No Picture
General Article

Truly Healthy Sushi Secrets

Truly Healthy Sushi Secrets Sushi was one of the hardest foods to give up after I resolved to adopt a vegan diet. After all, my passion for sushi was one of the things that brought me to live in Japan in the first place. And while Japan is infamous for exclusive sushi shops that charge $500 per person, even low-end sushi (such as kaiten, or “conveyor belt” style) is fresh and inexpensive compared to other countries, making it hard to resist. For some time after I had bid sayonara to meat, eggs and dairy, I continued the Japanese institution of going out for sushi with friends and family. At first, I ate varieties consisting of mostly vegetables such as natto (fermented soybeans) and green onions, cucumber, takuon (pickled radish), kampyo (dried gourd), as well as inarizushi (fried bean curd filled with sushi rice and black sesame seeds). As an omnivore, I had always considered sushi not only umai (delicious), but healthy compared to traditional convenience food like sandwiches or burgers. However, eventually it dawned on me, that even minus the fish, restaurant or store-bought sushi wasn’t particularly healthy for 2 reasons: 1. The main ingredient in sushi is white rice with vinegar. Since going vegan, I had switched to eating only foods made with whole grains. I became used to making genmai (brown rice) at home for its nutritional benefits (3 times the fiber, more vitamins and minerals) compared to white rice, and I could no longer reconcile eating white rice sushi from a taste or health perspective. 2. Sushi vinegar contains katsuo dashi (extract of dried tuna). Other ingredients used in sushi, such as pickles, umeboshi (sour plums), and sauces are also prepared using sushi vinegar and/or dashi. In fact, I discovered recently that the only food at most sushi shops that doesn’t contain fish extract is the powdered green tea! I am not sure why many people seem to have difficulty eating brown rice. Westerners either eat it or they don’t, while Japanese who say they enjoy eating genmai frequently mix it together with white rice, so apparently they are eating it for its health benefits rather than its taste and texture, which I actually prefer. Once I stopped eating sushi out, I still longed for a vegan substitute, so we began making temaki zushi (hand-rolled sushi) at home using vinegared genmai, nori (seaweed laver), and various fillings such as avocado paste, natto, umeboshi, cucumber slices, etc. When there’s time, and for special occasions, we lightly pan-fry sliced eggplant (nasu), and eat it on top of sushi genmai as well. Warm (aburi), and dipped in a bit of soy sauce with wasabi, it tastes as good as otoro (fatty tuna), uni (sea urchin), ikura (salmon roe) or any other traditional sushi delicacy ever did! So, if you think you can’t start a plant-based diet because you could never give up your favorite food, think again! There are infinite tasty plant-based alternatives if you will just start down the vegan road. I am not a nutritionist – just a guy with heaps of useful advice and encouragement to offer those considering eliminating meat and other animal products from their diets.…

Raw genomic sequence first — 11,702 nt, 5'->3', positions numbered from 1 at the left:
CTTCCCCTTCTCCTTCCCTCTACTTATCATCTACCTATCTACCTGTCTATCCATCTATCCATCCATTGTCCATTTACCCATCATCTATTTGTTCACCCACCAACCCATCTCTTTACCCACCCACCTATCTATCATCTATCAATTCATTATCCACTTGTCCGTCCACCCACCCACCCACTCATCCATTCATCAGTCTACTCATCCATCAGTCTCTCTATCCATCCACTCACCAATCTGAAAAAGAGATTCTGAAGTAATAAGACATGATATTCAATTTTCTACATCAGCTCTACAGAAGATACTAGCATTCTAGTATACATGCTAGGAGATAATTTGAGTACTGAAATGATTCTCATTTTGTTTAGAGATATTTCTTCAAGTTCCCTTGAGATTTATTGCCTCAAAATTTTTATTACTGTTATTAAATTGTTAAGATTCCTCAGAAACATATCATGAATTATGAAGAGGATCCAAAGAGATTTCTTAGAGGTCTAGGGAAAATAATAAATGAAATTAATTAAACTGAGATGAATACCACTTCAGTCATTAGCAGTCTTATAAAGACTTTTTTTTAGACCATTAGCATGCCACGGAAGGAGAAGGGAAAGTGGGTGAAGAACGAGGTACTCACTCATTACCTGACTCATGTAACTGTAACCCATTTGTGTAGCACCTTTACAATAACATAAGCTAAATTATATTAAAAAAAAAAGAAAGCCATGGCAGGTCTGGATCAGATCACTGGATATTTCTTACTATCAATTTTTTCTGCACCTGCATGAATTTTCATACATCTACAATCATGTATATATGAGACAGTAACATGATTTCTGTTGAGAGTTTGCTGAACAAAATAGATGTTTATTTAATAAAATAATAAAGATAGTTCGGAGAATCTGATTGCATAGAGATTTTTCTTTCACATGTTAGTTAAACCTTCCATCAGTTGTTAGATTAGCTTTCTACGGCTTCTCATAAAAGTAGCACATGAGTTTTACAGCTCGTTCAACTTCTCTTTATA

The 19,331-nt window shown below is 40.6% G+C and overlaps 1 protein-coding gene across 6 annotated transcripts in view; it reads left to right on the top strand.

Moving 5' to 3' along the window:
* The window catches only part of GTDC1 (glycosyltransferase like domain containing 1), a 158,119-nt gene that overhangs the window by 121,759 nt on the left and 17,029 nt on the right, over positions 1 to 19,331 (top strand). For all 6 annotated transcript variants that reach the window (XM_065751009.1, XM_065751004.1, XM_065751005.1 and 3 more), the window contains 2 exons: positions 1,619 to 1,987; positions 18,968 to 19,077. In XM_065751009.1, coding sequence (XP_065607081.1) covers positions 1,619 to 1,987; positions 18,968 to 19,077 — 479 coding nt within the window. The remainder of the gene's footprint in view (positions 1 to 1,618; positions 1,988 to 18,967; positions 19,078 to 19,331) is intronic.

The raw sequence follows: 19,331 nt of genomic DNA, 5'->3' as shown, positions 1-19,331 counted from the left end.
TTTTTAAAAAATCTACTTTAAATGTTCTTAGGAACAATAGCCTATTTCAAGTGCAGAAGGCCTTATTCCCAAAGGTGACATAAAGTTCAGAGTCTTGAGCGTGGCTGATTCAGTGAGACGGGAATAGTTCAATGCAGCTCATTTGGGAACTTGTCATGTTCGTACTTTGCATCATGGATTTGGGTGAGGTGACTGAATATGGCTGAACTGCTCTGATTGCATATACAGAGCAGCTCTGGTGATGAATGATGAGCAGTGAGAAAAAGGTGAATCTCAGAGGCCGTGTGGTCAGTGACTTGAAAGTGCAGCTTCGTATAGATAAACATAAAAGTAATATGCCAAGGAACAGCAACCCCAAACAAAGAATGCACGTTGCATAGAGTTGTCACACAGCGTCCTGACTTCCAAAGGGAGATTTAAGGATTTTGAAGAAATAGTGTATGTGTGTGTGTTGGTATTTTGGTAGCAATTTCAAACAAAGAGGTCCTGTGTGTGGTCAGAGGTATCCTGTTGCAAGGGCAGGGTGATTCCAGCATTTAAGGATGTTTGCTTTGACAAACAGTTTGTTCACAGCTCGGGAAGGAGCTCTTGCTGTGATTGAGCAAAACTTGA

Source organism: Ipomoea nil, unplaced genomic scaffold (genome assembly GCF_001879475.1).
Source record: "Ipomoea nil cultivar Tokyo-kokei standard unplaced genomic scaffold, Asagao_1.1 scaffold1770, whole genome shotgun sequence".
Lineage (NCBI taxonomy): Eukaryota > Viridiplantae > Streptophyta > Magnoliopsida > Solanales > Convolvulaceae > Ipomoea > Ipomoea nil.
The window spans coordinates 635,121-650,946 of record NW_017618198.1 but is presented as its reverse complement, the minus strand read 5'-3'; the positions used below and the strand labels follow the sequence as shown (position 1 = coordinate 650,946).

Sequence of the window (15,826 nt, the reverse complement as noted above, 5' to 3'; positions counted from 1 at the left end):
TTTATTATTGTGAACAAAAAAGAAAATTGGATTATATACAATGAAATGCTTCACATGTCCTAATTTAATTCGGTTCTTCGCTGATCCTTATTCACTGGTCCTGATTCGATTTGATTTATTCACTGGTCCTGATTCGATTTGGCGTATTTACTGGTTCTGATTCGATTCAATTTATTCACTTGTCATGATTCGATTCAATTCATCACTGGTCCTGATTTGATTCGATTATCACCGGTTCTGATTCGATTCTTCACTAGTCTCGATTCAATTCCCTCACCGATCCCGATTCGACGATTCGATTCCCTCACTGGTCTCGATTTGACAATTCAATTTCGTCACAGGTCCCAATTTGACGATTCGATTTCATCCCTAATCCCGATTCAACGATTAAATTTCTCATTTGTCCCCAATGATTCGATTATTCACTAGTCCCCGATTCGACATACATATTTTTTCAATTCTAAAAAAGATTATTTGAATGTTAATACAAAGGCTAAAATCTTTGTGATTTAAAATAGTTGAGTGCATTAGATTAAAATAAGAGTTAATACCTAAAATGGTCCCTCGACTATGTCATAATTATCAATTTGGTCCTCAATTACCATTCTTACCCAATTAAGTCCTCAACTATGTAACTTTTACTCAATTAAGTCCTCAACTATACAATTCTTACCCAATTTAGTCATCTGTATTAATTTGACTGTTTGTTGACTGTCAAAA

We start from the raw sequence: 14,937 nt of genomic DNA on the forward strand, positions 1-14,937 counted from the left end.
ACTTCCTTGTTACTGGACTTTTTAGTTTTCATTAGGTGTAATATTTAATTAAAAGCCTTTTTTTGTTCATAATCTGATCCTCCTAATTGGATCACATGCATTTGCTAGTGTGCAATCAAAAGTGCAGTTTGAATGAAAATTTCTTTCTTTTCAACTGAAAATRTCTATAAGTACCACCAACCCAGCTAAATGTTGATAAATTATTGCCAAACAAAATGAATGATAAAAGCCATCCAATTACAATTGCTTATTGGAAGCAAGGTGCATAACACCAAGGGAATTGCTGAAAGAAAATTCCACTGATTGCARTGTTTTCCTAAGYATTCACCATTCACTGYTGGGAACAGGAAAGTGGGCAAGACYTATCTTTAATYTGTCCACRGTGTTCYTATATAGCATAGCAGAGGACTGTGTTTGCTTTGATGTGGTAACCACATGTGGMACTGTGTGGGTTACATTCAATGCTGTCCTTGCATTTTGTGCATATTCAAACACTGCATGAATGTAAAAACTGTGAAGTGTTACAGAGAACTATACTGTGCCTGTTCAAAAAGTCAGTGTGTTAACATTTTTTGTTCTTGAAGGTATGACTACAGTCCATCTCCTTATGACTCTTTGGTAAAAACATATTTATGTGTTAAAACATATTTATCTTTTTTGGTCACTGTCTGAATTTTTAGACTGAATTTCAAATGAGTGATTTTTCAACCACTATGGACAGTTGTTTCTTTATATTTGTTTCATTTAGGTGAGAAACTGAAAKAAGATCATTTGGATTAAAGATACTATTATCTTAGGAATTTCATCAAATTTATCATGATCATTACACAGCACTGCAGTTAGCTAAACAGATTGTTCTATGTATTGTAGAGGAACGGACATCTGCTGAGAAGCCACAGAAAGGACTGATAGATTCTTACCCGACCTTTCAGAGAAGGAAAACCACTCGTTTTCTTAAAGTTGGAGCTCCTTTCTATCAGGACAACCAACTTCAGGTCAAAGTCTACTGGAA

No Picture
General Article

Find a Sushi Bar Anywhere You Live

Find a Sushi Bar Anywhere You Live For those who prefer international cuisine, a sushi bar is one of the places that must be visited. Unlike a standard restaurant, a sushi bar is very analogous to a modern bar or tavern in the western cultures. Meant for group socialization and finger food stuff, a sushi bar allows for good food stuff to be served without it taking up space. With entertainment, be it shows, television or sports, the bar blends western and eastern cultures. However, it is significant to realize that there are many differences between Japan and the United States or Canada. In Japan it is a fast food stuff style eatery, where sushi is moved along a conveyor and is selected by guests. The guests then pay for their sushi based off of the color or size of the plate they have selected. In the western cultures, it can be like a bar and grill, or more imitate a regular sushi restaurant. In some cases, a sushi bar in the United States or Canada may be a counter with already made sushi waiting for purchase. If you are a admirer of the sushi bar in American, you may get a surprise if you were to go to one in Japan. Where Americanized sushi is readily available in the sushi bars in the United States, bars in Japan are more traditional. This means there are less vegetarian friendly dishes, and more true forms of sushi. Octopus, squid and other seafood stuff is used as components, which often disgusts those not used to these components in sushi. The main difference between a sushi bar and a restaurant is seating and how the restaurant operates. In most circles, it is considered to be a cheaper, quicker version of the sushi restaurant. Due to this reputation, and the fact that it is more equivalent to take out, the sushi may be of lower quality at a bar than you would find at a restaurant. When you go to a bar to order sushi, you will have a variety of diverse condiments to select from. Normally, sushi is served with a soy sauce, pickled ginger and wasabi. Ocha is the most common drink served with sushi, a traditional green tea. In American, sake or ocha is served. The higher the quality of restaurant, the more likely sake is to be given as an choice. In Japan, mecha is a high quality green tea that is preferred over ocha.…